Monday 26 September 2022

Dogs of the Deadlands, by Anthony McGowan: reviewed by Sue Purkiss

This story starts just before the Chernobyl disaster, and deals with its aftermath, both for the humans who were forced to leave their homes, and for the animals which were abandoned to their fate. 

It begins with a wolf, which has been driven out of its pack and is starving. He comes across a house in the woods, where there is also a chicken house. But just as he is about to launch an attack, an old woman comes out. She doesn't have a gun, she doesn't shout. All she does is walk towards him, staring silently, holding a broomstick in front of her. The machinery and the huge buildings he had seen were beyond his understanding. This creature was not like that. She was of the forest, like him. But she had a power of her own, and it made his hackles rise. He turns, and runs away.

So we know that animals will be part of this story, as will a hint of wild magic. The magic is only a hint: it's not a large part of the story. But it's a thread that keeps emerging. The world of the animals, on the other hand, is the most important part of the story. They are not anthropomorphised: these animals don't talk. McGowan imagines how life looks and feels to them, and it's not always pretty. It's a very long time since I read Jack London, but Dogs of the Deadlands reminds me of his great classics, White Fang and The Call of the Wild - I suppose on an obvious level because they too deal with wolves - and it reminds me very much of Barry Hines's more recent classic, Kes: it has the same acceptance that life is tough, and that the wildness of nature should be accepted, and not sentimentalised.

The human story concerns a seven year-old girl called Natasha. At the beginning of the story she is living in Pripyat, the city close to Chernobyl. She believes herself to be the happiest child ever, because she has been given a puppy for her birthday: it's pure white, with one blue eye and one brown one - a detail which will be important in the story. And, her father believes, there is a little bit of wolf somewhere in her ancestry.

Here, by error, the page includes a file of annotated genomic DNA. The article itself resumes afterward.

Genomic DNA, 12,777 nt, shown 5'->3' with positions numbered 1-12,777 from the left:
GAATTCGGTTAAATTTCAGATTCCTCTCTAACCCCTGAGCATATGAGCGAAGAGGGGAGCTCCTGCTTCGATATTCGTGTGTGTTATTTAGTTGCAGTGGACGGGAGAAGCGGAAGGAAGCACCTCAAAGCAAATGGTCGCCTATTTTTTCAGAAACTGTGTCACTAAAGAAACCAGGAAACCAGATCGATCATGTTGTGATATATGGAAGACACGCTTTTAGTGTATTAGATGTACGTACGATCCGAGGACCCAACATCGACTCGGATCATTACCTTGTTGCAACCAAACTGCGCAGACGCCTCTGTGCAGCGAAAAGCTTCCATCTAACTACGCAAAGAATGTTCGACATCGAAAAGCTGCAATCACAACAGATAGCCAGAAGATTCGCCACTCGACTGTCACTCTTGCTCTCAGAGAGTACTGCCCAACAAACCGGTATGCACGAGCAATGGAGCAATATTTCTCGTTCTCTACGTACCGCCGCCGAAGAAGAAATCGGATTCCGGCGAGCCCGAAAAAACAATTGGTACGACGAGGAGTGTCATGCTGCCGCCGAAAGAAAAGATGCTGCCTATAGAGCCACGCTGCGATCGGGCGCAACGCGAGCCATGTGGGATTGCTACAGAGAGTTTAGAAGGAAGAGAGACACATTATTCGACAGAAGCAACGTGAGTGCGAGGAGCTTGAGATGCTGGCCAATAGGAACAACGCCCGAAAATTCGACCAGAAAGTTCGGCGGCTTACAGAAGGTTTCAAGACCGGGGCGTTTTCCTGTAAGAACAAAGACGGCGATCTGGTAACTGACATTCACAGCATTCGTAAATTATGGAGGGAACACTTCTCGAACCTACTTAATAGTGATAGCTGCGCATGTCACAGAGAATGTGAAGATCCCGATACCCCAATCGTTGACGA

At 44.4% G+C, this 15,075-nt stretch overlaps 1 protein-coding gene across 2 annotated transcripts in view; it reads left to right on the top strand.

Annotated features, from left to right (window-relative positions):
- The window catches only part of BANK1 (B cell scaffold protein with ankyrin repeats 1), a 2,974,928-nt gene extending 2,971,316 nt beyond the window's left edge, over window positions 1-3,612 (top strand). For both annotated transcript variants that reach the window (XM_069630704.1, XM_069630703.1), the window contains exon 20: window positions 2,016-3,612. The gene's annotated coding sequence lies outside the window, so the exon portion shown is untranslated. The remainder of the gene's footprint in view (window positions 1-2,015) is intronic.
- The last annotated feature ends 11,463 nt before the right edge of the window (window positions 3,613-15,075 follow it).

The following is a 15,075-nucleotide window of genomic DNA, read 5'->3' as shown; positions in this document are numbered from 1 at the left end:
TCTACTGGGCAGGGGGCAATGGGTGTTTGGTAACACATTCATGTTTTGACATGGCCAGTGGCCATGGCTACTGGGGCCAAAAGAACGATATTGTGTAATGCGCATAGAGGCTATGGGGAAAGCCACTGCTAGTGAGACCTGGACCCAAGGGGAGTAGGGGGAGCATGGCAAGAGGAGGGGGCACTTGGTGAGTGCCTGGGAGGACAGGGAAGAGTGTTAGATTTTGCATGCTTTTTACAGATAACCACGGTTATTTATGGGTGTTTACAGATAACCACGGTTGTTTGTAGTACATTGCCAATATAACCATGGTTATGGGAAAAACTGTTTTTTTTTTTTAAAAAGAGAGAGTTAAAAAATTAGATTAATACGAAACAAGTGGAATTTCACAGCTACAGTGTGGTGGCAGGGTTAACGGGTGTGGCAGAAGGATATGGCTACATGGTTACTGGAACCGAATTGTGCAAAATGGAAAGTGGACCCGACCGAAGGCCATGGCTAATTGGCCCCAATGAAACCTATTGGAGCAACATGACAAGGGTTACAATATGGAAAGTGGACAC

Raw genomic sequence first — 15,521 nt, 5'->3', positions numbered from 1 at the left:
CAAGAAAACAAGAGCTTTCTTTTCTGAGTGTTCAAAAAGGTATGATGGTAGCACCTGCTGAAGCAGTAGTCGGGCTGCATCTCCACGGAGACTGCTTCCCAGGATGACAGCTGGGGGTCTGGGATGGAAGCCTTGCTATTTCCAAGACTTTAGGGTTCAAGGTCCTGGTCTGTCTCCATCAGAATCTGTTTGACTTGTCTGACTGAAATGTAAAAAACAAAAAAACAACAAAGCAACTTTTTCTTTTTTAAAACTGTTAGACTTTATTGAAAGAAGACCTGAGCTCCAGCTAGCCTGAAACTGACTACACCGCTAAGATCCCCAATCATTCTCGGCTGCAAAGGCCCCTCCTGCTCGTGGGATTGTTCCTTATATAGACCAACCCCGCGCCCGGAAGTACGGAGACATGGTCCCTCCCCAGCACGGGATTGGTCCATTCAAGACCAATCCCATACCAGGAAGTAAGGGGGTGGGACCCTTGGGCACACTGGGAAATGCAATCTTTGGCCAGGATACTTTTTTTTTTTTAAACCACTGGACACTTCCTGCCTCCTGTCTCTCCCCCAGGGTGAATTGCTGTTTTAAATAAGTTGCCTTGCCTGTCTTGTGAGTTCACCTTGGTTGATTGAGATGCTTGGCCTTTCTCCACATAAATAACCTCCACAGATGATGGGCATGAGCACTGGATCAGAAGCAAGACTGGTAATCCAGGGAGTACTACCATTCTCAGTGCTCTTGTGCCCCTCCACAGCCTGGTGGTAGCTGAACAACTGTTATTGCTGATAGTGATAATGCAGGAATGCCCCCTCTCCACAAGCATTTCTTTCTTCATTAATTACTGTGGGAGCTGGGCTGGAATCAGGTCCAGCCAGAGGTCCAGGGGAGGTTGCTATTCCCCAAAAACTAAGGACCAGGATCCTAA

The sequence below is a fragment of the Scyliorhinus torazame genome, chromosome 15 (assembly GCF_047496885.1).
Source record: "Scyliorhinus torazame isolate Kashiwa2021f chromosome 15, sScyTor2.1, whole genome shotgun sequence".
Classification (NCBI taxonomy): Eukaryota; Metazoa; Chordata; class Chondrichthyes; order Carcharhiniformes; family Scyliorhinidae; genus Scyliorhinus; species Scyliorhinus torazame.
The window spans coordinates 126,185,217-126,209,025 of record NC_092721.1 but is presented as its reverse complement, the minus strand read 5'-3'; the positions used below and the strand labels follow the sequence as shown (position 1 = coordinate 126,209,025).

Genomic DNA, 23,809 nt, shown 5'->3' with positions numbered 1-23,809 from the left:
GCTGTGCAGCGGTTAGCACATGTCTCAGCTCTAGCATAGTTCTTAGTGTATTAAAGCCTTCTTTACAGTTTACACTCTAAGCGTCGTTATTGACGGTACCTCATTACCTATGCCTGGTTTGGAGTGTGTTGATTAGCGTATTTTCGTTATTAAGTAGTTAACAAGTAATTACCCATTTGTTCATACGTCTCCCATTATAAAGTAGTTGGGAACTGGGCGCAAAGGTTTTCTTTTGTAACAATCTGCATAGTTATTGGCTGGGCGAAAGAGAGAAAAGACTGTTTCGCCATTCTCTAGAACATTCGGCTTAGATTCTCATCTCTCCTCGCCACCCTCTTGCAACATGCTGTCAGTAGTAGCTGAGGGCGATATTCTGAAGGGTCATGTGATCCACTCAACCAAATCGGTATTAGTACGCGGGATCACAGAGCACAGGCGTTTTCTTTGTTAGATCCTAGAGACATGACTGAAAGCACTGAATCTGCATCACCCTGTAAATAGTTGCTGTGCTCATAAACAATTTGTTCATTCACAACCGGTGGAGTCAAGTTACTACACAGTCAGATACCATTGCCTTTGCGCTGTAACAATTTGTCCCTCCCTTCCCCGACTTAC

But Natasha's happiness is short-lived - because that very night, the accident in the reactor at Chernobyl happens, and all the people in the immediate area are evacuated. But they are not allowed to take their pets: Natasha is forced to leave her beloved puppy behind. This event overshadows her entire life.

For most of the story, we are with the dogs of the Deadlands. But we check into what's happening with Natasha, and eventually the two strands are woven together again. But in the meantime, we run with the dogs - and the wolves - and we see how incredibly hard life is for them: survival is very far from being a given. There are fights to the death, starvation always threatens, periods of contentment never last long. If you watch Autumnwatch, you'll know what I mean when I say it's much more Chris Packham than Michaela Strachan: there is no sentimentality. (The difference is that if a hedgehog predates the young of a ground-nesting bird, Michaela will be upset: Chris will point out that the hedgehog needs to eat, and it was actually rather clever of it to find the nest.)

The book is illustrated by Keith Robinson.

It's a powerful story, with moments of tenderness and a profound understanding of nature and survival. And if it all sounds a bit bleak - well, just wait till you get to the end. The last section is a bravura piece of writing that will have you weeping, smiling and cheering all at the same time.

The book is marketed as being for readers of 10 and above. I hope it will also be found by the many adult readers who would enjoy its deep connection with the natural world. It's a great story.

1 comment:

Anonymous said...

Crikey, Sue - to be read when one is feeling pretty resilient!